UN research predicts that by 2050, the world’s population will have grown by another 2.3 billion and 66% of the world’s population will inhabit cities. Meanwhile, 80% of the world’s agriculture appropriate land is already in use. The solution seems to be easy: the farming of the future is indoor and vertical.
For this reason Philips has opened its state-of-the-art GrowWise Center at the High Tech Campus in Eindhoven, the Netherlands, in order to provide tailor-made LED light growth recipes, making it possible for producers to increase their yields and grow tasty and healthy food indoors, all year round.
The new 234 m² facilityis equipped with lighting for horticulture LED fully customizable to the needs of growth of the plantation and the producer. There will be space for green leafy vegetables, fruits and herbs. But there will also carbohydrate-rich crops, such as wheat and potatoes. All indoor, with a system of artificial illumination and using very little water.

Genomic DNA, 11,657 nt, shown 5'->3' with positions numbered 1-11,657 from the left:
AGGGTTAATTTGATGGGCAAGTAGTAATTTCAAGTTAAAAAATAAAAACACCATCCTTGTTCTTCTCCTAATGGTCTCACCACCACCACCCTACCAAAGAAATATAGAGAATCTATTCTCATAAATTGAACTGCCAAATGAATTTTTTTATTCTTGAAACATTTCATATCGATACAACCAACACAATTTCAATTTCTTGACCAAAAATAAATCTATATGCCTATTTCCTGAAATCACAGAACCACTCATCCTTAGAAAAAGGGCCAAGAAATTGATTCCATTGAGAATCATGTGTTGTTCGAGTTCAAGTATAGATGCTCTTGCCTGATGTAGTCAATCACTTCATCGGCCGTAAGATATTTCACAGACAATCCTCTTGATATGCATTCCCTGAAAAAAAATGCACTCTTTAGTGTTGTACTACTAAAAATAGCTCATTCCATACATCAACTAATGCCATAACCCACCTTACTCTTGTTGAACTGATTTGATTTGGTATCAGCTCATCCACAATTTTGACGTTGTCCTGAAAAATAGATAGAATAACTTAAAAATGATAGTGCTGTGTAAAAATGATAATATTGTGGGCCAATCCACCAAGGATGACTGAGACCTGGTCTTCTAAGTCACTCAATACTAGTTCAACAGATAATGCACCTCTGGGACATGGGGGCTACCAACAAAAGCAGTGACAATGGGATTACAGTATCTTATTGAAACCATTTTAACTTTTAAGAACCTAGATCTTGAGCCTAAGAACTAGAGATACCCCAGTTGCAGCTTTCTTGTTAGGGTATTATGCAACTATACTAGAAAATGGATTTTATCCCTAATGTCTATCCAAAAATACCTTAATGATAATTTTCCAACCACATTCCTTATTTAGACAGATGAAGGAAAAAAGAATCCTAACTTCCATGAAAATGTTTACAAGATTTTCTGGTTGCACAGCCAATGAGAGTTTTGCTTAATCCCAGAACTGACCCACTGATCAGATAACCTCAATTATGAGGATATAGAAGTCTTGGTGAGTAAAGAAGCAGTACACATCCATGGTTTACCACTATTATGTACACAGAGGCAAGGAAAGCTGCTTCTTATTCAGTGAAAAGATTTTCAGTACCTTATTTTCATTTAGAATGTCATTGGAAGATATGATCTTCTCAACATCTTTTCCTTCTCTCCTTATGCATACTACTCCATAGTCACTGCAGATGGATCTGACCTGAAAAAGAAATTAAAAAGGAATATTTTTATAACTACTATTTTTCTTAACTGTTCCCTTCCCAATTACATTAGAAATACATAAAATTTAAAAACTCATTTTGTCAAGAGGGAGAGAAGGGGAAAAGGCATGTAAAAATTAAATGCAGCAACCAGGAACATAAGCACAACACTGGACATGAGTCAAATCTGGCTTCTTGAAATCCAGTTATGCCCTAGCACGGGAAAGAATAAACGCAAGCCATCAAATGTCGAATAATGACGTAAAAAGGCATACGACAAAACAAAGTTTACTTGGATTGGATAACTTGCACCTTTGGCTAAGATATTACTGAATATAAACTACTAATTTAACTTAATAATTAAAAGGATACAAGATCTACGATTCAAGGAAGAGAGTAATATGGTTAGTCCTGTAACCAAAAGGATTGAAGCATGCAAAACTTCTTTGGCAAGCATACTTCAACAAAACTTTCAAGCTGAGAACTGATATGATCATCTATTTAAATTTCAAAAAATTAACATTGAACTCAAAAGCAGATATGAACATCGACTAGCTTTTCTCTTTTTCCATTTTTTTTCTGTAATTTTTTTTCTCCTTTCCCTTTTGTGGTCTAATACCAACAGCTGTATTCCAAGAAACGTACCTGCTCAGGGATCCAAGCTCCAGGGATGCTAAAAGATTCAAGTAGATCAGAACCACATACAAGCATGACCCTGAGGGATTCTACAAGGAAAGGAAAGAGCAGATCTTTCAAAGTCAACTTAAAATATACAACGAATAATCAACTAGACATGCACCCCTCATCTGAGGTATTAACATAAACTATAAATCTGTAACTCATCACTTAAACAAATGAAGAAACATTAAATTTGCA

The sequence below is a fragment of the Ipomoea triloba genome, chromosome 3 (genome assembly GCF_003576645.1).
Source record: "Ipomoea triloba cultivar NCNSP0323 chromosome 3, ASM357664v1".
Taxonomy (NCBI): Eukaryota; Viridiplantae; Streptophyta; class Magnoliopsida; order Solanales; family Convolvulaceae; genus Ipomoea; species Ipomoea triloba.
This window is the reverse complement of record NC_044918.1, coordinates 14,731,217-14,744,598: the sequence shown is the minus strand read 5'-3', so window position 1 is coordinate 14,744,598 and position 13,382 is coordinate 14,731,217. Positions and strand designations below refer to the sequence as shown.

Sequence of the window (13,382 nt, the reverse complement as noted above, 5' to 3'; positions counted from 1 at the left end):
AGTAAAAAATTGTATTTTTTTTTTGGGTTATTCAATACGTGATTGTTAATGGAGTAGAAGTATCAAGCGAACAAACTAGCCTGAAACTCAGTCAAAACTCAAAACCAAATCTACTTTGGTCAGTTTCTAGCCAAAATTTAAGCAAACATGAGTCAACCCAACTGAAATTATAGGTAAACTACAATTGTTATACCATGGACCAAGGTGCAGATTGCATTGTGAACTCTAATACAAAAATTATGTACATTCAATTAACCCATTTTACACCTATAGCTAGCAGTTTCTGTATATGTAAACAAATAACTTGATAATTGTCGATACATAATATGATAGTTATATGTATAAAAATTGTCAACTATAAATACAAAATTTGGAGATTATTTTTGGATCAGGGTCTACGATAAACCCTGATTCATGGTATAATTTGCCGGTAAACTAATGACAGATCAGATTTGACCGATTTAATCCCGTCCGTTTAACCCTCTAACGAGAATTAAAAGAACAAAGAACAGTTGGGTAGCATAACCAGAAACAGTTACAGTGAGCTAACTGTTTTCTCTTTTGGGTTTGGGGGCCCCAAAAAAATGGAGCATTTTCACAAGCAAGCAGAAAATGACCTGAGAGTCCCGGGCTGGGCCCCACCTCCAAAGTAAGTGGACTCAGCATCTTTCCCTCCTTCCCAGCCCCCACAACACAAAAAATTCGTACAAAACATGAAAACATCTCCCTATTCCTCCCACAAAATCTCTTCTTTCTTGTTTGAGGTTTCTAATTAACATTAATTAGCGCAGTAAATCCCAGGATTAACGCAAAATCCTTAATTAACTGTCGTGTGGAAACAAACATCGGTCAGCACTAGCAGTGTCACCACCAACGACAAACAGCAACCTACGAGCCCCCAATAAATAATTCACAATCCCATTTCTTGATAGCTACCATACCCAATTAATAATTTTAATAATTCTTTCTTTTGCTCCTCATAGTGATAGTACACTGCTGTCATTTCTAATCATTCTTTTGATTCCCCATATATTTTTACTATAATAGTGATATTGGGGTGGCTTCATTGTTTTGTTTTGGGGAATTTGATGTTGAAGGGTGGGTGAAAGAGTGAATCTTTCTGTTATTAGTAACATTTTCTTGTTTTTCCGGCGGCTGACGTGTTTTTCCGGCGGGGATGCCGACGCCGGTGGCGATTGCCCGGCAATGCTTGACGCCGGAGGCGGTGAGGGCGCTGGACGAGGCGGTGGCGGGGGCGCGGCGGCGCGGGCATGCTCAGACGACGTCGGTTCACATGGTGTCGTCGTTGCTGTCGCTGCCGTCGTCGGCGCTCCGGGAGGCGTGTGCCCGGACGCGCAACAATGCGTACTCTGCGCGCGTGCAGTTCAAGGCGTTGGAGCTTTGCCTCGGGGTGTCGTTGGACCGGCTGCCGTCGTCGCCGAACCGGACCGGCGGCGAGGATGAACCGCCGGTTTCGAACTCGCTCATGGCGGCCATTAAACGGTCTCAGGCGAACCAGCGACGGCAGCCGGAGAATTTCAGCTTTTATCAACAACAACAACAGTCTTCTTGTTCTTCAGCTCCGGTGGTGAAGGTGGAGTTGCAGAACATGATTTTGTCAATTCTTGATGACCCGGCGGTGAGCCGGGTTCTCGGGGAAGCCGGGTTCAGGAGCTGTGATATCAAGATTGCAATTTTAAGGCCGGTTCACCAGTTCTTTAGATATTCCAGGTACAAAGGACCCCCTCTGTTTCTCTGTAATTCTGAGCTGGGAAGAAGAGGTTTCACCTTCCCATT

This way, indeed, gives a set of interesting advantage: you can get better quality products, which grow in a more sustainable way and with no need of pesticides, using a fraction of the water, energy and land required by conventional farming. “Our aim is to develop the technology that makes it possible to grow tasty, healthy and sustainable food virtually anywhere. The research we are undertaking will enable local food production on a global scale, reducing waste, limiting food miles and using practically no land or water,” said Gus van der Feltz, Philips Global Director of City Farming.
Could the indoor farming be the solution to food shortages and the waste of resources? "With the latest technologies designed - explains the head of the department of sustainability Philips, Nicola Kimm - to produce a kilo of tomatoes will suffice 5 liters of water, compared to 30 used to grow the same amount in conventional farming in Holland and 60 in Spain”.
So, this solution will allow less waste of soil, water and energy, as well as to bring us to a better quality of products, but are we ready to see huge factories instead of farmlands?